A Reliable Car and a Woman Who Knows It: The First Coast-to-Coast Auto Trips by Women, 1899–1916
by Curt McConnell
McConnell’s two related earlier books about transcontinental trips are supplemented here by the story of pioneering women drivers who tackled great distances just to show it could be done. None of the three books makes reference to the others and we continue to be puzzled by this odd bit of marketing strategy.
In 1909 Alice Huyler Ramsey, a 22-year old mother accompanied by three friends, left New York City and headed west at the wheel of a 4-cylinder Maxwell. A goodly crowd and city officials saw the ladies off and the event received ample press coverage. After 53 days the car rolled into San Francisco after an eventful trip over roads where they existed and paths or trails where they didn’t. Despite breakdowns and iffy weather, the four ladies were widely acclaimed at their arrival in San Francisco and Alice Ramsey was heralded as the first woman to drive a car coast to coast. The first such run (SF–NY) had been made six years earlier by Nelson Jackson and Sewall Crocker, but a trip by one of the distaff side was something new. Mrs. Ramsey reported on the trip in her 1961 book Veil, Duster and Tire Iron. Author McConnell has chronicled this event in considerable detail as well as four others in this intriguing book on what motoring was all about in the pioneer days.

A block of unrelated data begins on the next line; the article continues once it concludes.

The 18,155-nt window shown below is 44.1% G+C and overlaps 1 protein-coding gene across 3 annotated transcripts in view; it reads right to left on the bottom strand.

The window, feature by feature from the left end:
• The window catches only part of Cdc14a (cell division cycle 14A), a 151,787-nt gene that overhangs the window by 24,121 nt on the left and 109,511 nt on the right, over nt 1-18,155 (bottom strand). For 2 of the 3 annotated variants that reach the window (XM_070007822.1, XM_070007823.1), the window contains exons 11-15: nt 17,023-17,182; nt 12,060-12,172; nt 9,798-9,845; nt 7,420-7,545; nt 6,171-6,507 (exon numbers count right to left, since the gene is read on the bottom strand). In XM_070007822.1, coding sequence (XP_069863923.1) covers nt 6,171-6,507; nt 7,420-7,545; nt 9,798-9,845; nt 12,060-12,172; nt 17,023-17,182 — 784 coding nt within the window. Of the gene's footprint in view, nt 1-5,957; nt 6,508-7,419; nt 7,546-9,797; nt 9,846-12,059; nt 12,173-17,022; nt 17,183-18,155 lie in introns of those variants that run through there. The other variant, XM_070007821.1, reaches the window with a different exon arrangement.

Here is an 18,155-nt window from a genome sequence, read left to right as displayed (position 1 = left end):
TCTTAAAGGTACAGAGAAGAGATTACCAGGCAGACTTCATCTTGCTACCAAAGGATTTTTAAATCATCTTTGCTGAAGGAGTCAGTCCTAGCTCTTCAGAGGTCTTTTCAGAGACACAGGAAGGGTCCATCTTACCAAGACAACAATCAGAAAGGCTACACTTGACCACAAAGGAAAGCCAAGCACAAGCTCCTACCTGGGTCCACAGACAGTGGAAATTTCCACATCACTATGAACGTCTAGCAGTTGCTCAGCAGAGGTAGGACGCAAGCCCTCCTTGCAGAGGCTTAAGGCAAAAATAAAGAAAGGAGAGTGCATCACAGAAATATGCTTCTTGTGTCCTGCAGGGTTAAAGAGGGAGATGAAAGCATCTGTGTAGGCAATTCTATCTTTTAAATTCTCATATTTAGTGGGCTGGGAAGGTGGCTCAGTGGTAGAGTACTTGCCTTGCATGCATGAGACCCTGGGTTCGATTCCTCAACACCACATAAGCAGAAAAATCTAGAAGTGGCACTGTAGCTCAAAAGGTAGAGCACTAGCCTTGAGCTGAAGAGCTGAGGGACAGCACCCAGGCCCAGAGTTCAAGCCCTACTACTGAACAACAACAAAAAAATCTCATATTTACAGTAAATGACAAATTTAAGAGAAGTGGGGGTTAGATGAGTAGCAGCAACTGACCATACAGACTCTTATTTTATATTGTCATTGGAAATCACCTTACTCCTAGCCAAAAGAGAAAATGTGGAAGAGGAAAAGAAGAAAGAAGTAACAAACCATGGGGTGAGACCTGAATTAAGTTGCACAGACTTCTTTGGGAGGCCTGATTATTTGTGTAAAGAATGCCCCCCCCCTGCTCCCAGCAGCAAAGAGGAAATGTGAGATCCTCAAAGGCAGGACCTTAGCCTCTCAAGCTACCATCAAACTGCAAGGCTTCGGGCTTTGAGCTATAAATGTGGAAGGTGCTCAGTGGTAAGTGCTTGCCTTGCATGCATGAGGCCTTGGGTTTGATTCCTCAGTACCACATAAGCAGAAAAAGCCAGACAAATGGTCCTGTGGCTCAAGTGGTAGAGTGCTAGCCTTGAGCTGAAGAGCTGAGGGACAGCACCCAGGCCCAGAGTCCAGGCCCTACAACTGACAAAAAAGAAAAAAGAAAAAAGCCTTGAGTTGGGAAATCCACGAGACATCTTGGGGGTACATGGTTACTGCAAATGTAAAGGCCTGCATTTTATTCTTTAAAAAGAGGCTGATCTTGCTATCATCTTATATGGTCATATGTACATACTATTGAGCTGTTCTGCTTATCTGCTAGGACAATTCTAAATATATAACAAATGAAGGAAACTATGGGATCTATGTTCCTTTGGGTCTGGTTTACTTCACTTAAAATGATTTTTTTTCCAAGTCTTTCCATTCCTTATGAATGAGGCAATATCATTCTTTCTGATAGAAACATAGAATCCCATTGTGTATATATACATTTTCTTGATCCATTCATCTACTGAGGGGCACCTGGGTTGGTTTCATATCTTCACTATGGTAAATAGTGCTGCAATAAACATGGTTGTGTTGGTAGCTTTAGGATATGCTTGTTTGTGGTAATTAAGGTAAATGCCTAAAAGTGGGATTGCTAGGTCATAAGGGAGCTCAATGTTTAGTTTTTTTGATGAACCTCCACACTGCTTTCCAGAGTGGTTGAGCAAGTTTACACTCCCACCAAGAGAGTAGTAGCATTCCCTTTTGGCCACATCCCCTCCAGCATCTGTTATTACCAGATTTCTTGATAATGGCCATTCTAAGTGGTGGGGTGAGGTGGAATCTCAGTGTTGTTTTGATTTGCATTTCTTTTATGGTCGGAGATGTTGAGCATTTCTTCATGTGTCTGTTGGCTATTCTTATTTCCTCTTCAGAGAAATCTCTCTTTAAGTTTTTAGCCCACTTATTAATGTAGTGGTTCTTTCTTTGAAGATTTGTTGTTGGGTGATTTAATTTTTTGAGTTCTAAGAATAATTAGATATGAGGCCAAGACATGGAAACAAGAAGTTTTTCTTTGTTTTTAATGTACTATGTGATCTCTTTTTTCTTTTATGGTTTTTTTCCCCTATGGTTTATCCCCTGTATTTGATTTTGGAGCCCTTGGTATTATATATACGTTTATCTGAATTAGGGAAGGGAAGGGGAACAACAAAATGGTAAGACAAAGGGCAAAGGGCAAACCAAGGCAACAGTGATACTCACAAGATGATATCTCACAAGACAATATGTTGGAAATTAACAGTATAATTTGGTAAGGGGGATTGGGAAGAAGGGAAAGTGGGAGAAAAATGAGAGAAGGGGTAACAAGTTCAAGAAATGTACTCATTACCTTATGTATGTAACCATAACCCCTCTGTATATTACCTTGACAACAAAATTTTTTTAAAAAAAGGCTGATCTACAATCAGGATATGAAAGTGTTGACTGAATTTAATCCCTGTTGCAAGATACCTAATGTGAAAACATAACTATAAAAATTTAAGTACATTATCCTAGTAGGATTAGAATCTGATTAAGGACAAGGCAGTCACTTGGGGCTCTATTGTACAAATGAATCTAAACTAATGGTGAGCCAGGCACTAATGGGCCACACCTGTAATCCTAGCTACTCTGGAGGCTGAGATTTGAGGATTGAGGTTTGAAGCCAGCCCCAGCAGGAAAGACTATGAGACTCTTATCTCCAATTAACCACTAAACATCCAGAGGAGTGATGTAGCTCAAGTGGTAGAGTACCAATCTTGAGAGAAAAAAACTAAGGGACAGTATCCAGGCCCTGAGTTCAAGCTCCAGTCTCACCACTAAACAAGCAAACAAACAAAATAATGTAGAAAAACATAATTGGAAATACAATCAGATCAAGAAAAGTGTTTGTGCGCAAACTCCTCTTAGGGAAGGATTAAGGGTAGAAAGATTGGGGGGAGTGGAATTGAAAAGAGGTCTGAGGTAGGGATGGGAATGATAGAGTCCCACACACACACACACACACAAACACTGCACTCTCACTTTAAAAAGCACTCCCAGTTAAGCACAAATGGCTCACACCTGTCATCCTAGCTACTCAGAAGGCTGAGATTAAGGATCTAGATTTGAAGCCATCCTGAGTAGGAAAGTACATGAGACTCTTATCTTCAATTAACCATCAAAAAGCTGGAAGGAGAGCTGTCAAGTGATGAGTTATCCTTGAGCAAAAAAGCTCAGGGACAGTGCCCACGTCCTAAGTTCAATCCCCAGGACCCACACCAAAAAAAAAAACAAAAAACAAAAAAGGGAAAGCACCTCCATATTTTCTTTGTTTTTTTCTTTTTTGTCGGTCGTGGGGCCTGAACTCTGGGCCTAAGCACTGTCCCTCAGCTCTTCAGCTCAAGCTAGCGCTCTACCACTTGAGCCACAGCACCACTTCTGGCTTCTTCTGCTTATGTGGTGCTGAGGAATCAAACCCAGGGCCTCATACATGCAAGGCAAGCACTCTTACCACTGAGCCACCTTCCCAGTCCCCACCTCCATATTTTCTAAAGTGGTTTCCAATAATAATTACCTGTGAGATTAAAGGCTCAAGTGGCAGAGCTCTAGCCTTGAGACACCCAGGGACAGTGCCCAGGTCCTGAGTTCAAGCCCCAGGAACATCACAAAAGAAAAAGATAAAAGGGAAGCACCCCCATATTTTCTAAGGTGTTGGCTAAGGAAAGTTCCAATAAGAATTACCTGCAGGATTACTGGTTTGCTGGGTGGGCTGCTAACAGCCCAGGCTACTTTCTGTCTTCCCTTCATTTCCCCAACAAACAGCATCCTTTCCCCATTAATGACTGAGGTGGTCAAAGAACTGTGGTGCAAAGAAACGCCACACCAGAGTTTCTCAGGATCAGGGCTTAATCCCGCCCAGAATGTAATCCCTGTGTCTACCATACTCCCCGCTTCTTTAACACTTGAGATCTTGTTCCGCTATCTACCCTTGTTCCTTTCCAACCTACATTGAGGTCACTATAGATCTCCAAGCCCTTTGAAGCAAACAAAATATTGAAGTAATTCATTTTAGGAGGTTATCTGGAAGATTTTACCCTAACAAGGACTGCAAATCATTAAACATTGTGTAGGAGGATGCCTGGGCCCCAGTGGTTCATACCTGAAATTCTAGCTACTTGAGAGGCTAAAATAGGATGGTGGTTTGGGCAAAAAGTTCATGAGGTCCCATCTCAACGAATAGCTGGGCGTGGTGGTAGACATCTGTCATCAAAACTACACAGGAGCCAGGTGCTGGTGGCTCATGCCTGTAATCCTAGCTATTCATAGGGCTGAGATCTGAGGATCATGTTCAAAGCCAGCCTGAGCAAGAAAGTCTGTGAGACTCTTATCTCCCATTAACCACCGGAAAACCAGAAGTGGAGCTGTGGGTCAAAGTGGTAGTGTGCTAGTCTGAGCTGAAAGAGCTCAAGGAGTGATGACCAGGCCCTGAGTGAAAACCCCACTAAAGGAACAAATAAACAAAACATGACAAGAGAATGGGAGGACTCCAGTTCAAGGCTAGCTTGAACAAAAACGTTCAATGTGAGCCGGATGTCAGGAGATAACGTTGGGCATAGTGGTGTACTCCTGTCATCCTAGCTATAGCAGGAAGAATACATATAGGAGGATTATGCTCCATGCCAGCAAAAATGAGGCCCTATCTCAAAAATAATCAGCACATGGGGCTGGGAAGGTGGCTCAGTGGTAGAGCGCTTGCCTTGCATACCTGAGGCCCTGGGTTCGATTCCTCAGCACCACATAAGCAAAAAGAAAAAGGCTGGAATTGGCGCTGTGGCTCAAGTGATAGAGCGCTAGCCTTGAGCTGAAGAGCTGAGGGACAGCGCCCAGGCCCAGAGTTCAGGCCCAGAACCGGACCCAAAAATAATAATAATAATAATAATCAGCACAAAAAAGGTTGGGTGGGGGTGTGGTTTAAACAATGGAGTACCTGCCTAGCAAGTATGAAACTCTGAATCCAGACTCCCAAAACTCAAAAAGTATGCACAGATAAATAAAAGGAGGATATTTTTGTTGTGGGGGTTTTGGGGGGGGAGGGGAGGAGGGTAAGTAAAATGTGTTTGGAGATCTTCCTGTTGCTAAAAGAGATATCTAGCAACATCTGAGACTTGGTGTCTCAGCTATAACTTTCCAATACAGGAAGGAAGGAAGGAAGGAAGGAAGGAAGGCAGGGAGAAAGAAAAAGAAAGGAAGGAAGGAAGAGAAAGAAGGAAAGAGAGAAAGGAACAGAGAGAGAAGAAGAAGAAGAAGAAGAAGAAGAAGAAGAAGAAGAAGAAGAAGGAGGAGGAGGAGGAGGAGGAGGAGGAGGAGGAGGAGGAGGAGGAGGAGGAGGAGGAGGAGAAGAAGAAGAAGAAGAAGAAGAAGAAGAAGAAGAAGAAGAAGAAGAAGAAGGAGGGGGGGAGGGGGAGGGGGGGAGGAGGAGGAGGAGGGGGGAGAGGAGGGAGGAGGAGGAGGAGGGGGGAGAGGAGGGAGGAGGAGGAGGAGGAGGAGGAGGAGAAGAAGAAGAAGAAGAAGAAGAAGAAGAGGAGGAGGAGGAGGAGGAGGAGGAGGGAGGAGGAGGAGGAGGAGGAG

An early attempt to span the continent, also covered here, is the one by John Davis and wife in a Duryea, who made it as far as Chicago in 1899. Mrs. Davis, however, left the driving to her husband. In 1910, a year after the Ramsey run, Blanche Stuart Scott left NYC for SF in an Overland equipped with built-in wardrobe trunk and toilet. Leaving NYC on March 16, the Rochester, NY pioneer arrived in San Francisco on June 23rd after 68 days on the road. Curiously, Mrs. Scott claimed the title as the first woman to cross the continent for herself, disavowing any knowledge of the Ramsey run.
In 1915, at the wheel of a Kissel Kar, silent film star Anita King bested Ramsey’s time by 11 days on a SF–NY run and set a new record. Concluding his coverage, McConnell describes the ins and outs of Amanda Preuss’ Oakland, CA–NYC trip in an Oldsmobile in 11 days, 5:45 hrs. No major problems except for a collision with a horse in Wyoming.
Won the 1995 Thomas McKean Memorial Cup of the Antique Automobile Club of America.
Copyright 2001, Keith Marvin (speedreaders.info).
Adapted from a review first published in Jan. 2001 in The Flying Lady, the periodical of the Rolls-Royce Owners’ Club (RROC/USA).